There was an interesting Op-Ed by Minyan Malcolm on Minyanville today called Never Bet Against The House.

Thanks to Prof. Sedacca for his piece yesterday on bailouts and moral hazards.

As a result of my values and life experiences, I chose conservative personal finances. Due to my preference for security and prudence, I forgo the opportunity for larger gains and windfalls in exchange for the lower risk and security. It used to be that I could live with this trade-off. However, the last decade (and last few years in particular) have made this choice increasingly difficult. Not only have risky investments been deliberately supported by government policy, but less risky paths have been infected by overspill from the risk-taking activities; worse yet, my very own government is treating me as a sucker. I mean openly, which is kind of new.

The increasing role of federal intervention in stimulating certain segments of the economy and bailing out risk-takers has made it increasingly clear that the choice to be a conservative investor was not only foolish, but is being deliberately singled out for punishment by our own government. The flogging of the prudent investor has moved from sublime to ridiculous, as government officials blatantly enter a mode of panicked bailout of preferred gamblers and spreading misinformation about the situation.

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Dramatic? Perhaps. But I would argue that we are witnessing a very dramatic episode in US economic history. The “end of consequences” and the era of overt elite market socialism? I don’t know yet what I will tell my kids. Something along the lines of: go ahead and be reckless; someone will save your butt – so long as that butt is aligned with the chosen elite butts.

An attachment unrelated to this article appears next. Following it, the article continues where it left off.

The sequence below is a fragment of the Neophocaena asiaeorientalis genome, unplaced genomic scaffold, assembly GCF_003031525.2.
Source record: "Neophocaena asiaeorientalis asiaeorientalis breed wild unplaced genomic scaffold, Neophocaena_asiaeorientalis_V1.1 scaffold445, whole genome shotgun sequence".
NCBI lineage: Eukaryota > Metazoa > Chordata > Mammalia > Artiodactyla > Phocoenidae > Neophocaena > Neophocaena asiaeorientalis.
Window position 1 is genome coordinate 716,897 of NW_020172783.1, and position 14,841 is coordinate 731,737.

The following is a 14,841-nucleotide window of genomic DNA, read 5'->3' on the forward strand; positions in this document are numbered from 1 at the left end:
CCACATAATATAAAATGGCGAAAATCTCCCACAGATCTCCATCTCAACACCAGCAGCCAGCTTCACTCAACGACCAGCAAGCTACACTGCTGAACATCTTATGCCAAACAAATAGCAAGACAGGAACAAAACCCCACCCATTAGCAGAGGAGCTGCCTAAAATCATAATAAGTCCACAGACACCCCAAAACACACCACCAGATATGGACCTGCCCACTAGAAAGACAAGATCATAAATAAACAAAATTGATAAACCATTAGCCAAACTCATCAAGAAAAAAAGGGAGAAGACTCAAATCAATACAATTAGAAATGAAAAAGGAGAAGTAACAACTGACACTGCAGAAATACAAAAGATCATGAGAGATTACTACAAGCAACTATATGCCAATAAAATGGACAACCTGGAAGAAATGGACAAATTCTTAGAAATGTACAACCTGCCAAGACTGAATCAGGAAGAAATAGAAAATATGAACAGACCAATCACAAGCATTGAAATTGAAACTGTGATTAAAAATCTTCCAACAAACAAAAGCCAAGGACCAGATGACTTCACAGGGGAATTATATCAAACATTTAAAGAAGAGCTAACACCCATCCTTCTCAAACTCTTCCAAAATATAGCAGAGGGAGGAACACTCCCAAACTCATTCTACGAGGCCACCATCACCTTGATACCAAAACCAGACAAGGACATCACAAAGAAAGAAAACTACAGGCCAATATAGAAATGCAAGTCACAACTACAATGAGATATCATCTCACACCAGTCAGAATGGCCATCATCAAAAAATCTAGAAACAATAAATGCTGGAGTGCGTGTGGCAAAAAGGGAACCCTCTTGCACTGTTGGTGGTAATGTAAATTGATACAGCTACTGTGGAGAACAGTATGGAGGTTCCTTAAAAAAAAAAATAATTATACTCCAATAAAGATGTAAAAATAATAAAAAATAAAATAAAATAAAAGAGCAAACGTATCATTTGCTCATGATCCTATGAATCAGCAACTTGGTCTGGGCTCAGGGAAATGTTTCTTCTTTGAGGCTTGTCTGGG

“Never bet against the house”. I get that now.

Thanks,
Minyan Malcolm

Mr. Practical chimed in with …

Dear Malcolm,

I understand your frustration. I would ask you though to take a step back and lengthen your time horizon. So far you are wrong and look like a dupe. But tell your children the lessons you wish to teach them and then step back and watch.

Over time reality will manifest and those who have been prudent with manageable debt will by far be better off. Pavlov’s dogs don’t think, they react. You are a thinker and your children will eventually see that.

Mr. Practical

My Reply:

Malcolm,

The past two years have not been great for risk takers in anything related to housing. What made the housing peak in summer of 2005 was a panic move to get in by folks then on the sidelines feeling like they were suckers for sitting it out. Everyone became convinced that housing was a one way ticket to the stars. Housing would never go down. Once the crowd is convinced that nothing matters, something always happens that does matter.

Now the same sentiment may be playing out in stocks. By the time everyone realizes it’s not prudent to be prudent, it’s time once again to be prudent.

Besides, take a good look at the chart professor Depew posted earlier today. Based on Fed actions alone, the biggest declines came when everyone was singing the same tune “Don’t Fight The Fed”.

Mish

Don’t Fight The Fed

One look at the above chart should be enough to convince anyone just how poor in practice one of the most touted mantras of all times is.

Mike “Mish” Shedlock
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